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Current Postdoctoral Fellows

Lindsay J. Collin

Lindsay J. Collin

Postdoc with Dr. Jennifer Doherty

Dr. Collin earned her PhD in Epidemiology from Emory University, Rollins School of Public Health. The overarching goal of Lindsay’s research is to understand multi-level contributors to disparities in recurrence and mortality among breast and ovarian cancer patients. In her doctoral work, Lindsay was awarded a National Cancer Institute F31 to evaluate therapeutic changes, patient characteristics, and biomarkers that may explain variation in breast cancer recurrence among women diagnosed with breast cancer, using Danish registry data. She has collaborated with the Georgia Cancer Registry and the Greater Atlanta Breast Cancer Task Force to examine race/ethnic disparities in breast cancer mortality in the metropolitan Atlanta area. She also has a strong methodologic interest in Bayesian statistics, quantitative bias analysis, and efficient design of validation substudies. At the Huntsman Cancer Institute, Lindsay is working in the lab of Dr. Jen Doherty. She was awarded a TL1 postdoctoral fellowship, which aims to understand the role of comorbidities and racial/ethnic disparities in ovarian cancer treatment, treatment response, and outcomes.

James Merle

James L. Merle

Postdoc with Dr. J.D. Smith

Dr. Merle obtained his PhD from the University of Minnesota in Educational Psychology. His postdoctoral research in the HSIR division contributes to implementation science across a broad spectrum of federally-funded health and mental health implementation and hybrid implementation-effectiveness trials. His research targets implementation outcomes around health disparities, including cancer symptom management, HIV prevention, and reducing cardiovascular disease, hypertension, and pediatric obesity. The focus of is work is on improving the uptake and sustained use of evidence-based practices by developing tools and implementation strategies that target multilevel barriers within implementation contexts (i.e., schools, hospitals, behavioral health clinics, community organizations) and ultimately creates generalizable knowledge and leads to quality improvement.

Bruno Porras Garcia

Bruno O. Porras Garcia

Postdoc with Dr. Shizuko Morimoto

Dr. Porras Garcia received his PhD in Clinical Psychology from the University of Barcelona, Spain, for his work using new technologies (specifically Virtual Reality and Eye-Tracking technologies) to improve evidence-based interventions in eating disorders and other mental health disorders. His current research focuses on the use of digital mental health interventions (e.g., serious games) in the field of late-life depression, helping to implement in a NIMH clinical trial based on a neuroplasticity-based computerized cognitive remediation intervention with older adults with major depressive disorder who have not responded to first-line treatments (R01 MH126051-01). His research also aims to translate, adapt and validate digital mental health interventions and make them accessible to minority populations historically underserved by the U.S. mental health system. Ultimately, his long-term research goal is to develop an independent research line with an emphasis on study initiation, development, and clinical trial support for digital mental health interventions.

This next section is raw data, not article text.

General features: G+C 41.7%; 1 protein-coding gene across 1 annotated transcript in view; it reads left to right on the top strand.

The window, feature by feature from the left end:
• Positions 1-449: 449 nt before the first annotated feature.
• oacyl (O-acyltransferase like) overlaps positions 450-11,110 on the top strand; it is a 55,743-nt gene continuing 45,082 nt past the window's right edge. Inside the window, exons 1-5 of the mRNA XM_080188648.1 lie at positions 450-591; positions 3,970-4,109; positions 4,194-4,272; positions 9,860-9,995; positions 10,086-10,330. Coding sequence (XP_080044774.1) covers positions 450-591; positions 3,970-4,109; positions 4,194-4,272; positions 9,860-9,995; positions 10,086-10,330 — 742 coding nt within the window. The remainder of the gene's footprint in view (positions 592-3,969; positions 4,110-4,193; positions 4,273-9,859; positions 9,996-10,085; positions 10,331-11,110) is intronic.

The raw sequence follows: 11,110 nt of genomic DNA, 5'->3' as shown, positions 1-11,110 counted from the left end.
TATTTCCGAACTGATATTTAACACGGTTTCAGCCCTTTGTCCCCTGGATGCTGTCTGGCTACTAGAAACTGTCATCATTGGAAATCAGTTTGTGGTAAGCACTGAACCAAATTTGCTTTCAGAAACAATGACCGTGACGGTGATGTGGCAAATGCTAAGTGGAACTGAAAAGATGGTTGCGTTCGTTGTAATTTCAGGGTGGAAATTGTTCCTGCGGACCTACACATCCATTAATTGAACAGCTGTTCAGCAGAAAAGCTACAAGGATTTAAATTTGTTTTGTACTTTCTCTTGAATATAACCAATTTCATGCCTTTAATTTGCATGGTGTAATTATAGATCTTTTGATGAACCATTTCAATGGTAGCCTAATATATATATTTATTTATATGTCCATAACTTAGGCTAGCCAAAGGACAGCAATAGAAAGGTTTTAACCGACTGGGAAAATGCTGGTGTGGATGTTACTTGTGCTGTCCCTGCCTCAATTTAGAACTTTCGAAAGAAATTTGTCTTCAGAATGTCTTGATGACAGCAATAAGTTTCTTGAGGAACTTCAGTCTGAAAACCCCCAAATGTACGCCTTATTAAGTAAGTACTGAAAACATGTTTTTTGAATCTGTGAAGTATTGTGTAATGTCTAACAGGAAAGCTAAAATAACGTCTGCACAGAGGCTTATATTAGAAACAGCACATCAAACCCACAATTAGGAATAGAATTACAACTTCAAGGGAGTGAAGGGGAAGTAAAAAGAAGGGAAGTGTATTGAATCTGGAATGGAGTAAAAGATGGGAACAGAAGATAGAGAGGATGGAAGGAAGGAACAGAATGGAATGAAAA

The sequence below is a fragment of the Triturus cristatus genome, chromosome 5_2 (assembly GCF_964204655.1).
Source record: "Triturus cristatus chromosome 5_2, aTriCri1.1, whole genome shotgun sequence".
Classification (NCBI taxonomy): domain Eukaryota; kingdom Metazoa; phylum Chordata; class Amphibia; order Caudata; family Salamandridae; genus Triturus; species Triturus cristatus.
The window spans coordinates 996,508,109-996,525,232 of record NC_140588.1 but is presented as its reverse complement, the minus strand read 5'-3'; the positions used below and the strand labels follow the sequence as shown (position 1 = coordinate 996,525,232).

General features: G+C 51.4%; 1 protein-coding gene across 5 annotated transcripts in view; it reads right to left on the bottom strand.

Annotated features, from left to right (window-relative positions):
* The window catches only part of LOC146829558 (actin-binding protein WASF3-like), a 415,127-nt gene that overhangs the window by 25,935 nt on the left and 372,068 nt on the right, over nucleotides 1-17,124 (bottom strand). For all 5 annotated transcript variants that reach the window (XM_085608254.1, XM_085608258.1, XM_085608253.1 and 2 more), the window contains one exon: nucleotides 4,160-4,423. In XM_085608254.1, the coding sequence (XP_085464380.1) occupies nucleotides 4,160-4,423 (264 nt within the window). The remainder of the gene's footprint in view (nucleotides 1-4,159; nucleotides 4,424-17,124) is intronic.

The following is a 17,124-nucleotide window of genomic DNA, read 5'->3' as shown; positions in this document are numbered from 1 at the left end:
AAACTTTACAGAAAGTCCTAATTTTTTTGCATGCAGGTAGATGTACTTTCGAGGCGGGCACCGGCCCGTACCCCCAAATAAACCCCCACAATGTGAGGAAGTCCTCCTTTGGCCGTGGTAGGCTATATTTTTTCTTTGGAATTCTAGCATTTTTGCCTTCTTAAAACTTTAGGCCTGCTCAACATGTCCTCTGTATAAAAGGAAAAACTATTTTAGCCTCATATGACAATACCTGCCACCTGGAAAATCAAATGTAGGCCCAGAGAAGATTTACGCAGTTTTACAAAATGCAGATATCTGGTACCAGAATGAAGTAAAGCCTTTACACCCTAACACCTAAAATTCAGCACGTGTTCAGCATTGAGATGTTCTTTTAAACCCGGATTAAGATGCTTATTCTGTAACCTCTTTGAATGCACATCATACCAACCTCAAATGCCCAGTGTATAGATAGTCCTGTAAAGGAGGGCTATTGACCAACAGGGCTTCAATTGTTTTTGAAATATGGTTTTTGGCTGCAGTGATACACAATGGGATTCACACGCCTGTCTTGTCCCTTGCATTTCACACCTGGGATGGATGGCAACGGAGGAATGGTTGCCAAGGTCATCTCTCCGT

Alistair Thorpe

Alistair Thorpe

Postdoc with Dr. Angie Fagerlin

Dr. Thorpe received his PhD in Psychology from the University of Essex for his work on the effect of different health communication methods at reducing clinically inappropriate antibiotic use in primary care. Alistair’s research is targeted at identifying the key factors underlying the decision making processes of patients and medical practitioners in order to better understand how people estimate, judge, and make choices about important health decisions. From these findings, he aims to develop, and test, decision aids and communication strategies designed to engender more judicious health decisions.

William Voinot-Baron

William Voinot-Baron

Postdoc with Dr. David Wetter, Center for HOPE

Dr. Voinot-Baron earned his PhD in Anthropology, with emphases in Cultural Anthropology and Law, from University of Wisconsin-Madison. A guiding principle of his research is to develop a more robust understanding of care practices that are underrepresented within dominant medical frameworks. He has conducted extensive ethnographic research with the Akiak Native Community (Yup’ik) in southwest Alaska on issues related to mental health and salmon fishing. As a postdoctoral scholar at the Center for Health Outcomes and Population Equity (HOPE) at the Huntsman Cancer Institute, Dr. Voinot-Baron works on projects ranging from affective science and commercial tobacco cessation to growing the Center’s partnership with tribal health clinics and entities across the Mountain West